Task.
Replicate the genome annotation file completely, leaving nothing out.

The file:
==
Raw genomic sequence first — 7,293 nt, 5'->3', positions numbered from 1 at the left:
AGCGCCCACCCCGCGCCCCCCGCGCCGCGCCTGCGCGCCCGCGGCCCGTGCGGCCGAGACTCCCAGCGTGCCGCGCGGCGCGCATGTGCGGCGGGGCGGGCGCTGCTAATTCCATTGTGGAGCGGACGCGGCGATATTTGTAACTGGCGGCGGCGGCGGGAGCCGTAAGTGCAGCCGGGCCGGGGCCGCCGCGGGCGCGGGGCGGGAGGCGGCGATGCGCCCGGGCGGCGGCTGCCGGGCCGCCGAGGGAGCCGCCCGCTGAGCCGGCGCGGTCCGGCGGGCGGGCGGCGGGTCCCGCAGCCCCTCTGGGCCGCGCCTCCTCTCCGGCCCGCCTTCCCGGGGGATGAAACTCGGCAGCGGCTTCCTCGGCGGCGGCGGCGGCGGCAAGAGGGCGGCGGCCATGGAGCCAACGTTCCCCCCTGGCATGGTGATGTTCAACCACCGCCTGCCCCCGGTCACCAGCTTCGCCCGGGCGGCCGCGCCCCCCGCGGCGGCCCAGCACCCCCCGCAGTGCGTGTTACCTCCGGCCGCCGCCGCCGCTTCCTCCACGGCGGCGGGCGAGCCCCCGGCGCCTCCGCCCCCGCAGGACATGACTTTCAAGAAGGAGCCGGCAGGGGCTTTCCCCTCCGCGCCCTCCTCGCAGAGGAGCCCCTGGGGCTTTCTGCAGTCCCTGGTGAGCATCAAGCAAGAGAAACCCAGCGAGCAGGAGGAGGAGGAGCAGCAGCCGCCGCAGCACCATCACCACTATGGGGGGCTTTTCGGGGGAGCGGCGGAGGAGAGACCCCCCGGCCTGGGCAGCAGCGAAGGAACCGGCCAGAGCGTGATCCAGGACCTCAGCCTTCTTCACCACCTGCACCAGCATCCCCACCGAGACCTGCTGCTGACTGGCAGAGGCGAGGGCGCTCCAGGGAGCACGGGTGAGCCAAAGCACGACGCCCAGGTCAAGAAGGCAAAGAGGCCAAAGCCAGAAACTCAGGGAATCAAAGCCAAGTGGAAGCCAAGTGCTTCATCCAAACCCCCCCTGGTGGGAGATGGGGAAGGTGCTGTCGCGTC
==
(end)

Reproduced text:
Raw genomic sequence first — 7,293 nt, 5'->3', positions numbered from 1 at the left:
AGCGCCCACCCCGCGCCCCCCGCGCCGCGCCTGCGCGCCCGCGGCCCGTGCGGCCGAGACTCCCAGCGTGCCGCGCGGCGCGCATGTGCGGCGGGGCGGGCGCTGCTAATTCCATTGTGGAGCGGACGCGGCGATATTTGTAACTGGCGGCGGCGGCGGGAGCCGTAAGTGCAGCCGGGCCGGGGCCGCCGCGGGCGCGGGGCGGGAGGCGGCGATGCGCCCGGGCGGCGGCTGCCGGGCCGCCGAGGGAGCCGCCCGCTGAGCCGGCGCGGTCCGGCGGGCGGGCGGCGGGTCCCGCAGCCCCTCTGGGCCGCGCCTCCTCTCCGGCCCGCCTTCCCGGGGGATGAAACTCGGCAGCGGCTTCCTCGGCGGCGGCGGCGGCGGCAAGAGGGCGGCGGCCATGGAGCCAACGTTCCCCCCTGGCATGGTGATGTTCAACCACCGCCTGCCCCCGGTCACCAGCTTCGCCCGGGCGGCCGCGCCCCCCGCGGCGGCCCAGCACCCCCCGCAGTGCGTGTTACCTCCGGCCGCCGCCGCCGCTTCCTCCACGGCGGCGGGCGAGCCCCCGGCGCCTCCGCCCCCGCAGGACATGACTTTCAAGAAGGAGCCGGCAGGGGCTTTCCCCTCCGCGCCCTCCTCGCAGAGGAGCCCCTGGGGCTTTCTGCAGTCCCTGGTGAGCATCAAGCAAGAGAAACCCAGCGAGCAGGAGGAGGAGGAGCAGCAGCCGCCGCAGCACCATCACCACTATGGGGGGCTTTTCGGGGGAGCGGCGGAGGAGAGACCCCCCGGCCTGGGCAGCAGCGAAGGAACCGGCCAGAGCGTGATCCAGGACCTCAGCCTTCTTCACCACCTGCACCAGCATCCCCACCGAGACCTGCTGCTGACTGGCAGAGGCGAGGGCGCTCCAGGGAGCACGGGTGAGCCAAAGCACGACGCCCAGGTCAAGAAGGCAAAGAGGCCAAAGCCAGAAACTCAGGGAATCAAAGCCAAGTGGAAGCCAAGTGCTTCATCCAAACCCCCCCTGGTGGGAGATGGGGAAGGTGCTGTCGCGTC